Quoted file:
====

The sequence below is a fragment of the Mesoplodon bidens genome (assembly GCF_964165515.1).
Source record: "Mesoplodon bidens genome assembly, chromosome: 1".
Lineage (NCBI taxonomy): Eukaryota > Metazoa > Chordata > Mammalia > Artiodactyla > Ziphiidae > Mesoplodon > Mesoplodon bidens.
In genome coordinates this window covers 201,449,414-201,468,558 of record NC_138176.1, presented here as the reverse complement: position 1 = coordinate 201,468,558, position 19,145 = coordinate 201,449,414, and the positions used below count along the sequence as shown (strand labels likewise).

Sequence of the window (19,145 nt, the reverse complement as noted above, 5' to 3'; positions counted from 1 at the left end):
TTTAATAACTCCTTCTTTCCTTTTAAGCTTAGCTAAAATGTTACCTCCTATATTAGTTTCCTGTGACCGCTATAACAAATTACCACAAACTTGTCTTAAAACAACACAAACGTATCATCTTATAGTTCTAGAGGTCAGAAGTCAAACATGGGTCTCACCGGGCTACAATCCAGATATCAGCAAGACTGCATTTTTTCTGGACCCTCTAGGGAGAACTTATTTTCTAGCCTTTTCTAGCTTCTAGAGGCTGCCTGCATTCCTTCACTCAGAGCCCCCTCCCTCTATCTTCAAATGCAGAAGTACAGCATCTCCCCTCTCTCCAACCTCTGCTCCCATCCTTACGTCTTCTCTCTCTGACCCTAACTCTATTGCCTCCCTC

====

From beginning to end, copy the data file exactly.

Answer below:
The sequence below is a fragment of the Mesoplodon bidens genome (assembly GCF_964165515.1).
Source record: "Mesoplodon bidens genome assembly, chromosome: 1".
Lineage (NCBI taxonomy): Eukaryota > Metazoa > Chordata > Mammalia > Artiodactyla > Ziphiidae > Mesoplodon > Mesoplodon bidens.
In genome coordinates this window covers 201,449,414-201,468,558 of record NC_138176.1, presented here as the reverse complement: position 1 = coordinate 201,468,558, position 19,145 = coordinate 201,449,414, and the positions used below count along the sequence as shown (strand labels likewise).

Sequence of the window (19,145 nt, the reverse complement as noted above, 5' to 3'; positions counted from 1 at the left end):
TTTAATAACTCCTTCTTTCCTTTTAAGCTTAGCTAAAATGTTACCTCCTATATTAGTTTCCTGTGACCGCTATAACAAATTACCACAAACTTGTCTTAAAACAACACAAACGTATCATCTTATAGTTCTAGAGGTCAGAAGTCAAACATGGGTCTCACCGGGCTACAATCCAGATATCAGCAAGACTGCATTTTTTCTGGACCCTCTAGGGAGAACTTATTTTCTAGCCTTTTCTAGCTTCTAGAGGCTGCCTGCATTCCTTCACTCAGAGCCCCCTCCCTCTATCTTCAAATGCAGAAGTACAGCATCTCCCCTCTCTCCAACCTCTGCTCCCATCCTTACGTCTTCTCTCTCTGACCCTAACTCTATTGCCTCCCTC